12 million Americans are out of work. Trina is homeless and hungry when Bill takes her under his wing, showing her a squatter's camp where she can live. She's soon in love with him, making a castle for him inside a shack; but he's bluff, gruff, and a "bindlestiff," a guy who can't stay put. When Trina tells Bill she's pregnant, he's ready to jump a freight train and move on, but first he wants to leave Trina with some money, so he partners up with Bragg, the camp's louse (who's been eyeing Trina), to rob a toy store. He's shot and the cops are closing in: does he have any options? Written by
Wearing a tuxedo during the Depression, smoking Spencer Tracy (as Bill) picks up starving Loretta Young (as Trina) while feeding popcorn to some curiously adorned pigeons in Central Park. He turns out to be poor, also, and was only dressed as an advertising street-walker. They go skinny-dipping in the Hudson River and shack up in New York City's "Hooterville". Ms. Young becomes thoroughly domesticated; she cooks, irons, and decorates Mr. Tracy's shanty with fancy curtains. Tracy treats Young badly in the shack and sees other women on the side, like sexy singer Glenda Farrell (as Fay La Rue)...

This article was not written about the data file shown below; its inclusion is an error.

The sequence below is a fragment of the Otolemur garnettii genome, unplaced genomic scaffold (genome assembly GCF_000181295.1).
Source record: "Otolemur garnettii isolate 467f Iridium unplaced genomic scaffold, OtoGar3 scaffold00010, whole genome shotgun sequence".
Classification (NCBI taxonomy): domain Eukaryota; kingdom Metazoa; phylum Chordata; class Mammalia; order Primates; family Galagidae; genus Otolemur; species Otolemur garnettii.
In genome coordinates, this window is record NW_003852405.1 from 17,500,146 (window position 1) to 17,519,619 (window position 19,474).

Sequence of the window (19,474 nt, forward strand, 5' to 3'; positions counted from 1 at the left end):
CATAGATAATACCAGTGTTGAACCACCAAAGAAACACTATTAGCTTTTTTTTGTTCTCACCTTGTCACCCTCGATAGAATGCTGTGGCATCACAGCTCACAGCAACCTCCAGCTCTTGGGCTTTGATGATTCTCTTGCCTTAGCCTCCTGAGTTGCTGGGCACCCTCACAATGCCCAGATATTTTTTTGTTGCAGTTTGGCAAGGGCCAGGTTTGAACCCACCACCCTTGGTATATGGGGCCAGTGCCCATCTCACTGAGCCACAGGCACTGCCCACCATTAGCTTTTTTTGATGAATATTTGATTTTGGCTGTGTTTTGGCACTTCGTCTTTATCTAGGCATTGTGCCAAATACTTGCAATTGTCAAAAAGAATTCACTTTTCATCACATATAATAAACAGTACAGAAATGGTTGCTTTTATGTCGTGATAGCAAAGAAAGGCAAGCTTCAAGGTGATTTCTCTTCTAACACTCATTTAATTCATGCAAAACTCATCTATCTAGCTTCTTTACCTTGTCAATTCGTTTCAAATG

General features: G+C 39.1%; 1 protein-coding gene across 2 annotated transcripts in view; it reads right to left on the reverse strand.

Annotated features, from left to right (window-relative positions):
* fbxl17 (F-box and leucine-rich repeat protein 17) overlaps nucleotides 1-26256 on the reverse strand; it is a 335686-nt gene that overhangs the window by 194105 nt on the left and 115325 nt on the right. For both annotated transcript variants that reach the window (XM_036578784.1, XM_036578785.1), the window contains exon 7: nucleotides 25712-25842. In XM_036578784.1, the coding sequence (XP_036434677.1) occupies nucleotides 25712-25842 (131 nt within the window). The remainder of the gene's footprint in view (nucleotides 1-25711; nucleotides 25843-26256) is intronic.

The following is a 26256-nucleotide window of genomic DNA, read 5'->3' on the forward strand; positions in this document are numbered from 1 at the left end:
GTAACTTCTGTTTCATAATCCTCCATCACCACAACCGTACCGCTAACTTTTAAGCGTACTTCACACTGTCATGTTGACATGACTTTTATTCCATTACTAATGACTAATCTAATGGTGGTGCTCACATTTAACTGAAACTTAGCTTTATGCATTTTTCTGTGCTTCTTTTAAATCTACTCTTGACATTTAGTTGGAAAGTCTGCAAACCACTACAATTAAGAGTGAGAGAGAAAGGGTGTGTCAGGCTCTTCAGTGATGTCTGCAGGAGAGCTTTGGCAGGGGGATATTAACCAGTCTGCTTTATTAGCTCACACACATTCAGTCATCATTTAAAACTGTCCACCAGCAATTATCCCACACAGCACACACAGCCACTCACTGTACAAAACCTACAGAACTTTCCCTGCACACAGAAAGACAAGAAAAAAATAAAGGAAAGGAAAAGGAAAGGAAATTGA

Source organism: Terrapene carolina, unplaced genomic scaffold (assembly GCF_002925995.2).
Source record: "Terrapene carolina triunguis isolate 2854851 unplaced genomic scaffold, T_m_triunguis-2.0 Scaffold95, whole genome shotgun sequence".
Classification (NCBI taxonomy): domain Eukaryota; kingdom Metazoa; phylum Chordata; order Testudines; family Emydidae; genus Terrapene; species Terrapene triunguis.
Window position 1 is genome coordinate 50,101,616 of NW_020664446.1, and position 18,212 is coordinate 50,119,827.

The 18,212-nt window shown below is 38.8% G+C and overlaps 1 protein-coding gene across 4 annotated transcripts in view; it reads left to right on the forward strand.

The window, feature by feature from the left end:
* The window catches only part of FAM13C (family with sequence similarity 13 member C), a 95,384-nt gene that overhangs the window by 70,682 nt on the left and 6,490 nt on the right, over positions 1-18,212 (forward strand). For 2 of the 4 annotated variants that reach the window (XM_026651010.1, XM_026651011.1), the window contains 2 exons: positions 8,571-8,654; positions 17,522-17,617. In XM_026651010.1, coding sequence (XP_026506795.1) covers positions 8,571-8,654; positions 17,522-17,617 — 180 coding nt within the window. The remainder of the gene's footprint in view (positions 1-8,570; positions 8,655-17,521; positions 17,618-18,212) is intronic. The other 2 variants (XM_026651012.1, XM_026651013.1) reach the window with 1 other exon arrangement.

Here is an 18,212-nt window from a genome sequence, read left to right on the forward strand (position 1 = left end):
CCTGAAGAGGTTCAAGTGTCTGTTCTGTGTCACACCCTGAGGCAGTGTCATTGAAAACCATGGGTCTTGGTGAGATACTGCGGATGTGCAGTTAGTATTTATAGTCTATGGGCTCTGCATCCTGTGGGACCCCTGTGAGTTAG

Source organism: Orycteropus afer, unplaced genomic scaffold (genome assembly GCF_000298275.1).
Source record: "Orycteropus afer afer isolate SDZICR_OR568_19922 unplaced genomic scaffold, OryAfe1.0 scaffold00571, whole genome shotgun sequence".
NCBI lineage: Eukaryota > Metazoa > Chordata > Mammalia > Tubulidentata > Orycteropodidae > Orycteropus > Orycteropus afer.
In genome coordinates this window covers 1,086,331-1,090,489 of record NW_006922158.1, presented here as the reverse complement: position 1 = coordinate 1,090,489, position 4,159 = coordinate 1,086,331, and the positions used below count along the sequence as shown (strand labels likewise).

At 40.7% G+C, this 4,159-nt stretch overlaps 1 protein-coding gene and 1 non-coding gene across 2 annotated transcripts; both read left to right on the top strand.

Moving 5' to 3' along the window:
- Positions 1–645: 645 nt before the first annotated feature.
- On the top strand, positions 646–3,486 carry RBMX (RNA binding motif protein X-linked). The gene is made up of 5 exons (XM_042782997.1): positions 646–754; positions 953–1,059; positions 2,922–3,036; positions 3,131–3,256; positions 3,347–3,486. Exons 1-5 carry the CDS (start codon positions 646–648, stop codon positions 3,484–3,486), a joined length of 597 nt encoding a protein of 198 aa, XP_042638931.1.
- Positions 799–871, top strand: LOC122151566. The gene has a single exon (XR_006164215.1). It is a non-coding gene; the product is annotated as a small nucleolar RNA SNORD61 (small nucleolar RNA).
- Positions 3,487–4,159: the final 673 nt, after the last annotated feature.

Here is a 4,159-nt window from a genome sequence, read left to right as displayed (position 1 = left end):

At home, Young resists skuzzy neighbor Arthur Hohl (as Bragg) and befriends boozy Marjorie Rambeau (as Flossie). They add danger to our drama. Babe Ruth fan Dickie Moore (as Joey) and a reverend Walter Connolly (as Ira) are also in the cast. Tracy and Young connected in real life, too. Indeed irresistible, Young weathers the Depression looking never less than perfect in cinematographer Joseph August's soft focus. Director Frank Borzage's "fairy tale" romance is lauded in some quarters, not mine. There are some good production values, and Mr. Hohl contributes a good supporting performance.
***** Man's Castle (10/27/33) Frank Borzage ~ Spencer Tracy, Loretta Young, Arthur Hohl, Marjorie Rambeau
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